filed: August 8, 1986.
WILLIAM NOECKER AND THERESA NOECKER, APPELLEES,
JOHNS-MANVILLE CORPORATION AND JOHNS-MANVILLE SALES CORPORATION, DEFENDANT-APPELLANT, AND OWENS-CORNING FIBERGLAS CORPORATION; CELOTEX CORPORATION; 48 INSULATION; EAGLE-PICHER, DEFENDANTS-APPELLEES
Appeal from the Order of the Court of Common Pleas of Philadelphia County, Civil, at No. 366 (118) April Term, 1977.
Charles W. Craven, Philadelphia, for appellants.
Martin Greitzer, Philadelphia, for appellees.
Montemuro, Hoffman and Cercone, JJ.
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On April 5, 1977, plaintiffs-appellees, William and Theresa Noecker, brought an action against defendant-appellant, Johns-Manville Corporation (hereinafter Johns-Manville), and certain other corporate entities, claiming that Mr. Noecker had contracted asbestosis as a result of exposure at his place of employment (Combustion Engineering, Inc.) to asbestos products either manufactured or sold by the various defendants. In its responsive pleadings, appellant denied that Mr. Noecker's disability was caused by asbestosis induced by exposure to any of its products. Appellant posited that the disability was either caused by silicosis (a disease resulting from prolonged exposure to silica) or resulted from exposure to products of the co-defendants. Appellant also filed cross-claims for contribution against the co-defendants.
Before trial, three of the defendants effected releases with plaintiffs-appellees which barred any recovery by plaintiffs-appellees against them. Based on its release, one of the settling defendants, Owens Corning Fiberglas Corp., then filed a motion for severance as to all cross-claims filed by it and against it. The release, which expressly denied Owens Corning's joint tortfeasor status, provided, inter alia, that:
It is further agreed and understood by the parties hereto, that any other person or organization whom we [plaintiffs] claim are liable to us for our injuries, losses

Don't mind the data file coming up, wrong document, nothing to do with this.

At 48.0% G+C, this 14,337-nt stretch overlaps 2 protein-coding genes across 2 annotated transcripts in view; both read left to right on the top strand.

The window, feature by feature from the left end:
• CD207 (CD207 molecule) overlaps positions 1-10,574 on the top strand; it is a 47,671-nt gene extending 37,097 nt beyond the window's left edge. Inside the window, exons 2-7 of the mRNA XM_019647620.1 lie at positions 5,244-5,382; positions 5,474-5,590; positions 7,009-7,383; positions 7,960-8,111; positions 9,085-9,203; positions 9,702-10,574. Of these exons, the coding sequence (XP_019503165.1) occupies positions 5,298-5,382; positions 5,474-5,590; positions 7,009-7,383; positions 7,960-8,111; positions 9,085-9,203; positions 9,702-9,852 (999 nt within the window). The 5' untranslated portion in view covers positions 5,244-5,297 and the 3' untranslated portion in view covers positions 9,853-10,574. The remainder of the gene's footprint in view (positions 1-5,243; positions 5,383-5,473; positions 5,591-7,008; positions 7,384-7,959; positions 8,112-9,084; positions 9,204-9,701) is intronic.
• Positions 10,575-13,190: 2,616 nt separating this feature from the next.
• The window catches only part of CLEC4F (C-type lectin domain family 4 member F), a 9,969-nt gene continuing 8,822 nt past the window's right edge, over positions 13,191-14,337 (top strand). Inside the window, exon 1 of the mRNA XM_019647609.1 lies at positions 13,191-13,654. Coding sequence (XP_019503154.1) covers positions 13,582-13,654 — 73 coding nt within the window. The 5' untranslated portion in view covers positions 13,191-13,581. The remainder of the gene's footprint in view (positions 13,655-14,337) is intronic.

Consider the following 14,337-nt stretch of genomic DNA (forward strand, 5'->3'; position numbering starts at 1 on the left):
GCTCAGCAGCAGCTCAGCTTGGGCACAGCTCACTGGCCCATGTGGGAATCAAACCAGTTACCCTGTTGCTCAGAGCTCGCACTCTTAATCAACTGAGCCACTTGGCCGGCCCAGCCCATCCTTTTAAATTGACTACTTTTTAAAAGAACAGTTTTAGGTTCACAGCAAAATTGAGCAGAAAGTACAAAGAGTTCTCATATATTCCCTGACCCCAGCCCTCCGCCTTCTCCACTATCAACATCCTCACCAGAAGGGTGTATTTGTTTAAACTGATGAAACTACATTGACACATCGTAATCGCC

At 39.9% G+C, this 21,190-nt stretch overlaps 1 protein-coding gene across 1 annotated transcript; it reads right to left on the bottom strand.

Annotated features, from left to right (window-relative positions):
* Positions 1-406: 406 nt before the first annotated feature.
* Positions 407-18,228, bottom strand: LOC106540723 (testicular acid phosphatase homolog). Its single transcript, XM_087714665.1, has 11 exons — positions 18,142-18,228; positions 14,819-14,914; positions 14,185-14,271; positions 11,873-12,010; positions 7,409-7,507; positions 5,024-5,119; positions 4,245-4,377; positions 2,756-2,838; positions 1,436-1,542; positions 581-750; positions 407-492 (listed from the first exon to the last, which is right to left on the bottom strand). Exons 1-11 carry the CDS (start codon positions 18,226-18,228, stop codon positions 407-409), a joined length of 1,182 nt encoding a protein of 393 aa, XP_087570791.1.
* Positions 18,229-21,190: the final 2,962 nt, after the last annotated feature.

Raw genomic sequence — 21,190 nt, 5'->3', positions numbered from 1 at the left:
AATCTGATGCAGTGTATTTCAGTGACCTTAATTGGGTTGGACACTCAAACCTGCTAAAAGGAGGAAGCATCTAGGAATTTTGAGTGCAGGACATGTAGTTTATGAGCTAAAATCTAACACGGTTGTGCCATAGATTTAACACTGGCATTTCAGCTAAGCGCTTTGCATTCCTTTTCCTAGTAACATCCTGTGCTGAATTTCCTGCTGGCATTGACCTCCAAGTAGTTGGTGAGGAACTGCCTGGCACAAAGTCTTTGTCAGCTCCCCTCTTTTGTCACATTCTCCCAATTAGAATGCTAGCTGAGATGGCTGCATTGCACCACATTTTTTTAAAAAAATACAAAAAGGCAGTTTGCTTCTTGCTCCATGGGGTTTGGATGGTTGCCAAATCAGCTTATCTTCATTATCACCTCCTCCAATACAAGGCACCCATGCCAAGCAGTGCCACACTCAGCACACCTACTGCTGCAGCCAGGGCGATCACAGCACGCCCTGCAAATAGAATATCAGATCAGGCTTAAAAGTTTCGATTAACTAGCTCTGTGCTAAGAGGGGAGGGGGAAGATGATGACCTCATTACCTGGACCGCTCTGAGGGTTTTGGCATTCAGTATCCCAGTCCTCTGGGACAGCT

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and damages shall not be entitled to a satisfaction or reduction or pro rata reduction of damages we are claiming against them by reason of the payment herein, unless it is adjudicated that Releasees are Joint Tortfeasors with said person or organization. In the event that Releasees are adjudicated to be Joint Tortfeasors then the payment herein shall constitute a reduction to the extent of the pro rata share of liability of Releasees for the damages recoverable by us from the other tortfeasors.
On the first day of trial, the court entertained Owens Corning's motion for severance on its own behalf and on behalf of the other settling defendants as well. Appellant opposed the granting of severance solely on the basis that severance would prejudice it in its pursuit of contribution claims against the settling defendants in that it would be forced to bring a separate action for contribution at a later date. After hearing argument on the issue, the trial court granted severance for the settling defendants, directing separate trials as to any cross-claims for contribution and/or indemnity. The case proceeded to trial before a jury, with Johns-Manville as the sole defendant left in the case.*fn1 The trial resulted in a verdict against appellant in the amount of $550,000 in compensatory damages and $50,000 in punitive damages. Appellant subsequently filed a motion for judgment notwithstanding the verdict and for a new trial. On April 28, 1982, the trial court denied appellant's motions and entered judgment (which reflected delay damages) in favor of plaintiffs-appellees. This appeal followed.*fn2
Appellant presents the following issues for our review:
 Does a trial court commit reversible error when it severs and orders a separate trial of the claims for contribution made by a defendant against co-defendants, who have entered into joint-tortfeasor settlements with
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the plaintiff but without an adjudication or admission of their status as joint tortfeasors, and then enters a judgment for plaintiffs against the non-settling defendant for the full amount of the damages awarded by jury plus Rule 238 delay damages on that amount?
 Did the trial court commit prejudicial error during its instructions to the jury when, in connection with the key factual disputes, it recited evidence in a view favoring only plaintiffs?
 Did the trial court commit prejudicial error by refusing to permit Dr. Bolden from testifying that his opinion as to the nature and cause of Mr. Noecker's illness remained unchanged?